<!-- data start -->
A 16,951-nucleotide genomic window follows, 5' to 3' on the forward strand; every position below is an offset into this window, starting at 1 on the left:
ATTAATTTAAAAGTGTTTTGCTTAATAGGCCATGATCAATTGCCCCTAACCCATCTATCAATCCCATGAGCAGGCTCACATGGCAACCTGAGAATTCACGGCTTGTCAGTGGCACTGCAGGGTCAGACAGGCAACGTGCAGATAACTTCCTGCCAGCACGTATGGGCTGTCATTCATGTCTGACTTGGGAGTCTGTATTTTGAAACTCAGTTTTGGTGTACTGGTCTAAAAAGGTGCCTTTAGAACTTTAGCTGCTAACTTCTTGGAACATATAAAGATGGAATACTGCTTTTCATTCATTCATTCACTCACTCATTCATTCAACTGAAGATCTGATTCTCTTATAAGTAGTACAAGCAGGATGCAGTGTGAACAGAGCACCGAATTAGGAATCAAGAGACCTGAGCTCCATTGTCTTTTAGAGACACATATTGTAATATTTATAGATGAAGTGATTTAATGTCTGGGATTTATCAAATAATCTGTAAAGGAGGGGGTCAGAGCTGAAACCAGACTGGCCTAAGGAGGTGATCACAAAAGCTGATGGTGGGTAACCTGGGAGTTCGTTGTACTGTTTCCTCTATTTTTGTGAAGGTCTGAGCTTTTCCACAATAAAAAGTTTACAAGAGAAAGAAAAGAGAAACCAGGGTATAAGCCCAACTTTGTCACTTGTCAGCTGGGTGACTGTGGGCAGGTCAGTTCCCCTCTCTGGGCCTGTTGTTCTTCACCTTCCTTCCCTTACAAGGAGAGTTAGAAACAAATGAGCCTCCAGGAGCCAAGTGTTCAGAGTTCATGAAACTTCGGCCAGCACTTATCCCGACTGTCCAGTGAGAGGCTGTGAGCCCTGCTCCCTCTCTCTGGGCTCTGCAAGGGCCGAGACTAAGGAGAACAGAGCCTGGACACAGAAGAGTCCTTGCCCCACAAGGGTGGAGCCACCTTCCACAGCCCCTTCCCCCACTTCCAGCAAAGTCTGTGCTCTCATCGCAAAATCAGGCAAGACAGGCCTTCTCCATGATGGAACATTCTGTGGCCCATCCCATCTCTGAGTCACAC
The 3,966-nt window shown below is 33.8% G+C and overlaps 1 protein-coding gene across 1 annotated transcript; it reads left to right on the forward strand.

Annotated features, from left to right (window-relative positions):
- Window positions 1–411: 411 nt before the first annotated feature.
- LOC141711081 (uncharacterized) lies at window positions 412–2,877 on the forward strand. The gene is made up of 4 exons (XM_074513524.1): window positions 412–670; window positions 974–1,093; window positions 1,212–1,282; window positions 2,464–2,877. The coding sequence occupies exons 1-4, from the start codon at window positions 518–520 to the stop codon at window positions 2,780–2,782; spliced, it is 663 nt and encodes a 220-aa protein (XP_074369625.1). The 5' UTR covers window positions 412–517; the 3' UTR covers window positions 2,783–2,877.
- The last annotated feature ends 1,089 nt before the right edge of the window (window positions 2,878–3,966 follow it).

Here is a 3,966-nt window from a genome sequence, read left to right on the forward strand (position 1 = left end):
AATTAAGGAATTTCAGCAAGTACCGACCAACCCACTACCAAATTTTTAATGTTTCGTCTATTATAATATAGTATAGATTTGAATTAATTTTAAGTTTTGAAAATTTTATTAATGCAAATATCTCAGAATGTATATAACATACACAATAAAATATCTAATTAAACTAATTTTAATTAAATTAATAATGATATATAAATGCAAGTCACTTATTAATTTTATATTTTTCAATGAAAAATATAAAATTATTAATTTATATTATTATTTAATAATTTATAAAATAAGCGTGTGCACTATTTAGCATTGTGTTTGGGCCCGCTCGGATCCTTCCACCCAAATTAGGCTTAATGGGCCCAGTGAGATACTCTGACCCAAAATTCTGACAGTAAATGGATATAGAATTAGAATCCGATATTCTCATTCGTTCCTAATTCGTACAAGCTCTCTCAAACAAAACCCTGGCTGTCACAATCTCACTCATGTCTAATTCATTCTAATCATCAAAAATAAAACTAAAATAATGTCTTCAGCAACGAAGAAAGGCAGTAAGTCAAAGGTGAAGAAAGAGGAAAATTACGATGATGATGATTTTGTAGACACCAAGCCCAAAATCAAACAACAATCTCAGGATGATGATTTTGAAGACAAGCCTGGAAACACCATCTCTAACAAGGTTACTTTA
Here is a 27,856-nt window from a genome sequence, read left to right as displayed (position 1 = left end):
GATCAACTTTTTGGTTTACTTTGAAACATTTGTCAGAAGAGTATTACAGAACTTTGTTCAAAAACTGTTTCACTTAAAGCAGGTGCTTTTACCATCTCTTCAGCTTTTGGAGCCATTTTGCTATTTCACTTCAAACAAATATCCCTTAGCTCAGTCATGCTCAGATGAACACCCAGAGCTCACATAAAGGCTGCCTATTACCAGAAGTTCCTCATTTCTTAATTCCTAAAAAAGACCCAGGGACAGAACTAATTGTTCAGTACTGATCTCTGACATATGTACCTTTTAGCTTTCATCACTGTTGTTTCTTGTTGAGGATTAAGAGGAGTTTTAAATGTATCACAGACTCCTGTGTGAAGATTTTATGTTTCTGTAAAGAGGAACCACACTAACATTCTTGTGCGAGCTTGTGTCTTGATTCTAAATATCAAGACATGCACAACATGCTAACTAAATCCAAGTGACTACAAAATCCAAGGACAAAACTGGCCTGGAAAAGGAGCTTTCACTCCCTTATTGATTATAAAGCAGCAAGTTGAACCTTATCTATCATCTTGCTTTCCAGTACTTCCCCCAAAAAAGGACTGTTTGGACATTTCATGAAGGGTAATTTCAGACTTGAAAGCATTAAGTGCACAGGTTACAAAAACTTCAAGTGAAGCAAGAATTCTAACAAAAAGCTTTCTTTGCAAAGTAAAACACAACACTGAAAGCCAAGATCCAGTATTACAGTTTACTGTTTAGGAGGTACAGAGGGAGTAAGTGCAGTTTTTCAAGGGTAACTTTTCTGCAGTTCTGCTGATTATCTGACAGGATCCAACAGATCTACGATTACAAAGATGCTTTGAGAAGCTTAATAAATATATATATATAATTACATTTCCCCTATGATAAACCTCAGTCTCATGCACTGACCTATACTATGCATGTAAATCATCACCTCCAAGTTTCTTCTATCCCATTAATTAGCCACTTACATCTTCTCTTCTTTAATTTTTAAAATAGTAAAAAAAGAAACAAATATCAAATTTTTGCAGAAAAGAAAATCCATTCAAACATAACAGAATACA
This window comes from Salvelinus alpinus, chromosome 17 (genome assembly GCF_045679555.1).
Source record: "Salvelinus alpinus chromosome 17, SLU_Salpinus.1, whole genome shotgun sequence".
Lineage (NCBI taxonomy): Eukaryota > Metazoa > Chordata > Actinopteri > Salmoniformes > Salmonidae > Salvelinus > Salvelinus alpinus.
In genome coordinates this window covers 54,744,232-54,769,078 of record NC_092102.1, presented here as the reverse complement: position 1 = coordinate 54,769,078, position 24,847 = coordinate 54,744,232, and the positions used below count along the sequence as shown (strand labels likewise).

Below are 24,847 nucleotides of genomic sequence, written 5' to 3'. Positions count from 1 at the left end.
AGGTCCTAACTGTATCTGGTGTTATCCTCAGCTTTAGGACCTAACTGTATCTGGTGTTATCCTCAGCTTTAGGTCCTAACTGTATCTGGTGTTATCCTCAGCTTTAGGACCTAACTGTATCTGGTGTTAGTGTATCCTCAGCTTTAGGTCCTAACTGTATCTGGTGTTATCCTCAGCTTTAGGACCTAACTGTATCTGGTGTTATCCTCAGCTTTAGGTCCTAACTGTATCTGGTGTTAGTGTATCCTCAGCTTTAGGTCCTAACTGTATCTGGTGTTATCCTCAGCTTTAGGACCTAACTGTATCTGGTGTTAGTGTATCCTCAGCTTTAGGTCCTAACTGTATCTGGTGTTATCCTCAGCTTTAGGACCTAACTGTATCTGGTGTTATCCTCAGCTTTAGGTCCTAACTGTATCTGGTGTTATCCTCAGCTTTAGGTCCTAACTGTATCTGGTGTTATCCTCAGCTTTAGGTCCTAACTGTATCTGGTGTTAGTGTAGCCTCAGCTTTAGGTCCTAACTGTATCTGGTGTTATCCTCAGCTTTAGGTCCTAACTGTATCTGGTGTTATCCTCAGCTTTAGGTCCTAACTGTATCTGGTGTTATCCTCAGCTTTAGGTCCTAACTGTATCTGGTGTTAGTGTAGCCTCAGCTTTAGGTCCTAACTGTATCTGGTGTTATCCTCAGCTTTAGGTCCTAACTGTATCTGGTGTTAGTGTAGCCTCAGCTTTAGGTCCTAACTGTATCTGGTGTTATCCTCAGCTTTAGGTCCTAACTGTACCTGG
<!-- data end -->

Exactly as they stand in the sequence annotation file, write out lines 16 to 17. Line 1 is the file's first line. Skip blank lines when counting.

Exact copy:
Below are 24,847 nucleotides of genomic sequence, written 5' to 3'. Positions count from 1 at the left end.
AGGTCCTAACTGTATCTGGTGTTATCCTCAGCTTTAGGACCTAACTGTATCTGGTGTTATCCTCAGCTTTAGGTCCTAACTGTATCTGGTGTTATCCTCAGCTTTAGGACCTAACTGTATCTGGTGTTAGTGTATCCTCAGCTTTAGGTCCTAACTGTATCTGGTGTTATCCTCAGCTTTAGGACCTAACTGTATCTGGTGTTATCCTCAGCTTTAGGTCCTAACTGTATCTGGTGTTAGTGTATCCTCAGCTTTAGGTCCTAACTGTATCTGGTGTTATCCTCAGCTTTAGGACCTAACTGTATCTGGTGTTAGTGTATCCTCAGCTTTAGGTCCTAACTGTATCTGGTGTTATCCTCAGCTTTAGGACCTAACTGTATCTGGTGTTATCCTCAGCTTTAGGTCCTAACTGTATCTGGTGTTATCCTCAGCTTTAGGTCCTAACTGTATCTGGTGTTATCCTCAGCTTTAGGTCCTAACTGTATCTGGTGTTAGTGTAGCCTCAGCTTTAGGTCCTAACTGTATCTGGTGTTATCCTCAGCTTTAGGTCCTAACTGTATCTGGTGTTATCCTCAGCTTTAGGTCCTAACTGTATCTGGTGTTATCCTCAGCTTTAGGTCCTAACTGTATCTGGTGTTAGTGTAGCCTCAGCTTTAGGTCCTAACTGTATCTGGTGTTATCCTCAGCTTTAGGTCCTAACTGTATCTGGTGTTAGTGTAGCCTCAGCTTTAGGTCCTAACTGTATCTGGTGTTATCCTCAGCTTTAGGTCCTAACTGTACCTGG